What do you think will happen with Arizona's "religious freedom" bill?

Like a church?

Is there such a state law? I’d be surprised if Arizona had one.

If so, I wonder why they don’t got even further an just repeal it?

That’s why I used a sex discrimination claim as my example. And noted that race and religion wouldn’t be a state law cause of action.

But, while race and religion are actionable under federal law, they are also (I think) typically actionable under state law. This bill wouldn’t give you a defense in a federal proceeding, but how much of the enforcement takes palce at the state level.

Sure.

They do have such a state law, it’s here. I checked before using my example. I also used the example becuase, I’m fairly sure, that federal law does not prohibit sex-based discrimination in public accomodation.

Why don’t they go further? I imagine it’s becuase they don’t want to dismantle the public accomodations laws. They just want to carve out an exception for religious motivations. Why would they go further?

Because they’re Arizona?

I suspect that is reversing cause and effect. Most enforcement takes place at the state level because it is faster and cheaper to litigate such things at the state level. Where a state has adopted discrimination laws that mirror federal ones, there’s no need to take things to the federal courts.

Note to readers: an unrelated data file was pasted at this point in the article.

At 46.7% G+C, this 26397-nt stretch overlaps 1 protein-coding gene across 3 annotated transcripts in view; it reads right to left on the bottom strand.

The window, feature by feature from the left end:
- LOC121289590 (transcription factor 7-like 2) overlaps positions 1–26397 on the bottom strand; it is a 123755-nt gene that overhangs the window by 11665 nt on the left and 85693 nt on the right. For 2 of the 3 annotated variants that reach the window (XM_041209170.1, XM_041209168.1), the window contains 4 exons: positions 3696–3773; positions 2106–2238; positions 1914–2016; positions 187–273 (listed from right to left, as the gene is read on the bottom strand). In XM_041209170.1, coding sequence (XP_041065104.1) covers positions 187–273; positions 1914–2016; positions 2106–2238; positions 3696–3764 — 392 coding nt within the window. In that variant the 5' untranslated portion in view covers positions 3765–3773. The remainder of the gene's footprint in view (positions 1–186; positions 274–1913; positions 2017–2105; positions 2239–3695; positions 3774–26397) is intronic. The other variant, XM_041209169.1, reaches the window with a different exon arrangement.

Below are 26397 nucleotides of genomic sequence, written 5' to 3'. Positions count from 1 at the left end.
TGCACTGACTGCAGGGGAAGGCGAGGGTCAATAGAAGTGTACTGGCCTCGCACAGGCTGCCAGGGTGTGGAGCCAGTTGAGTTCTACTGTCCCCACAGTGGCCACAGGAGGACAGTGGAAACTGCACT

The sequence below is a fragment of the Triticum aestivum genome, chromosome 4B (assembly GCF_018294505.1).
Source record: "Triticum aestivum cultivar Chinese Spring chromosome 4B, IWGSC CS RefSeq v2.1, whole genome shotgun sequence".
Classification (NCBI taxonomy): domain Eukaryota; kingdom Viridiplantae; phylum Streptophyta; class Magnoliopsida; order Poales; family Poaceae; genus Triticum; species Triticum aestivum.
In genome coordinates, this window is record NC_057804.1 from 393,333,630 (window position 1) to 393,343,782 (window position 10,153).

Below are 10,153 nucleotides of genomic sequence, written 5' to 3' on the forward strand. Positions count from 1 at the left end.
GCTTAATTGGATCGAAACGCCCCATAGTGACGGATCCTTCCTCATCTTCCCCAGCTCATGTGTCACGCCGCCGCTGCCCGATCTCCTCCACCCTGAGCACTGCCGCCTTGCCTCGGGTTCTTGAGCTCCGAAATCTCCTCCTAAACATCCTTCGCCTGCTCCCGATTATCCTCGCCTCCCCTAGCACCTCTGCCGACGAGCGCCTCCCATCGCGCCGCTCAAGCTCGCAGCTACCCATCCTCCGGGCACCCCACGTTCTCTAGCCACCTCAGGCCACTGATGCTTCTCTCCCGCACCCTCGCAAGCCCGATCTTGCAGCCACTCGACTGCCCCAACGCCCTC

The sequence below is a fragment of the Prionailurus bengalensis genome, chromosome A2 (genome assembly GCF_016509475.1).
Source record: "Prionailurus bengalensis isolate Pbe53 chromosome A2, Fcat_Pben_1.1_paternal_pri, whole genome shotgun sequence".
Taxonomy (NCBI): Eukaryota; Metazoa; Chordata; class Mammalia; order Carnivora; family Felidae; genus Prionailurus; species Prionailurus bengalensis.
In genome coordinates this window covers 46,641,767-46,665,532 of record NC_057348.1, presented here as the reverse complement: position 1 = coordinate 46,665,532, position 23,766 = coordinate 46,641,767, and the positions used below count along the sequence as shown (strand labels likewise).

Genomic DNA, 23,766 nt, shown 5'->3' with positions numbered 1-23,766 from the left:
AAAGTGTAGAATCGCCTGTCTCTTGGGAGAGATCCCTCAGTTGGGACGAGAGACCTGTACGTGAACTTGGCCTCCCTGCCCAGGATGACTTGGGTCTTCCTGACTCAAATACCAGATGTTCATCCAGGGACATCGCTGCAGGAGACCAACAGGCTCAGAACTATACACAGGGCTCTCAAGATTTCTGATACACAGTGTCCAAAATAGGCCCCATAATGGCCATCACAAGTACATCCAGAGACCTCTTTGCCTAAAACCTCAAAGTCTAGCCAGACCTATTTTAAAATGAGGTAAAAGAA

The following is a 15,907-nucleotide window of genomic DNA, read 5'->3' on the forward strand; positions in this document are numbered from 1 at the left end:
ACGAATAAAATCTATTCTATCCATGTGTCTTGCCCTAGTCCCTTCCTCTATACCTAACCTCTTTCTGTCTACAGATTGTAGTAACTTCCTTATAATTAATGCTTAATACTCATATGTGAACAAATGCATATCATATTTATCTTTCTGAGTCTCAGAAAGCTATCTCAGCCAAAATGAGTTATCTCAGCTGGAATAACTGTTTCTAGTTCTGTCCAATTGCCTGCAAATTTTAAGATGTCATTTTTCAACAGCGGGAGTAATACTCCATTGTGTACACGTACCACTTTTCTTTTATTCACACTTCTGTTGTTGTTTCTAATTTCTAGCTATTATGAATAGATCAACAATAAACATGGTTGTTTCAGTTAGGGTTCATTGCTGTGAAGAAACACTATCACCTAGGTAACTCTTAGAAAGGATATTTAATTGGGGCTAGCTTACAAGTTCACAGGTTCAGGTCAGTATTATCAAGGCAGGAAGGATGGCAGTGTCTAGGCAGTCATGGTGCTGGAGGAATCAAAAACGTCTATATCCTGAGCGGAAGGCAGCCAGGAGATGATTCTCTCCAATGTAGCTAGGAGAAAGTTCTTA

Here’s where I have a problem with the law. For the intended purpose - protecting bigots - I have no problems with the position of the state protecting someone from being sued for what is a legal act. Of course I think sexual identity and orientation should be protected classes so that I can’t be fired if I decide I want to wear dresses and be Miss Cad.

Here’s the problem specifically for the whole practice of religion angle. Let’s say I believe homosexuals are sinners and will burn in the ever-lasting pits of Hell for their faggery. How does two men or women having sex effect MY practice of my religion? I am still free to practice straight sex all I want. I’ve never understood the idea that what other people do affects the relationship between me and my God.

Oh and does this apply to all sinners like adulterers and children that disobey their parents? Can I discriminate against women on their period or men who eat shellfish since they are unclean?

I would love this to pass and in the first lawsuit the judge narrowly defines your practice of religion as what YOU do not actions based on what OTHERS do.

I’m not intending to suggest a cause or effect. I’m just trying to think through the application of the bill. Obviously, it’s going to apply only in state proceedings. As a practical matter, then, it’s only going to protect religious objectors who are objecting on a basis that is not covered by federal law.

While I don’t read the bill to permit the hysteria that this thread has suggested, I’m particularly interested in the series of claims that it’s guaranteed to be struck down by some level of federal court. But I cannot identify why. Since it’s clearly a facially neutral bill (unless you take the view that religious exemptions are themeleves establishment clause violations, which has picked up some steam in the academy), I’m trying to figure out if it’s going to have some sort of impermissible application.

One of the legislators who voted for the bill now wants Brewer to veto it.

Heh, even the Flake is recommending Brewer to Veto it.

John McCain tweeted (or had his social media staffer tweet) that he hopes Brewer vetoes it, too.

Up to three now.

It’s all somebody else’s fault. They *made *us do it. :rolleyes: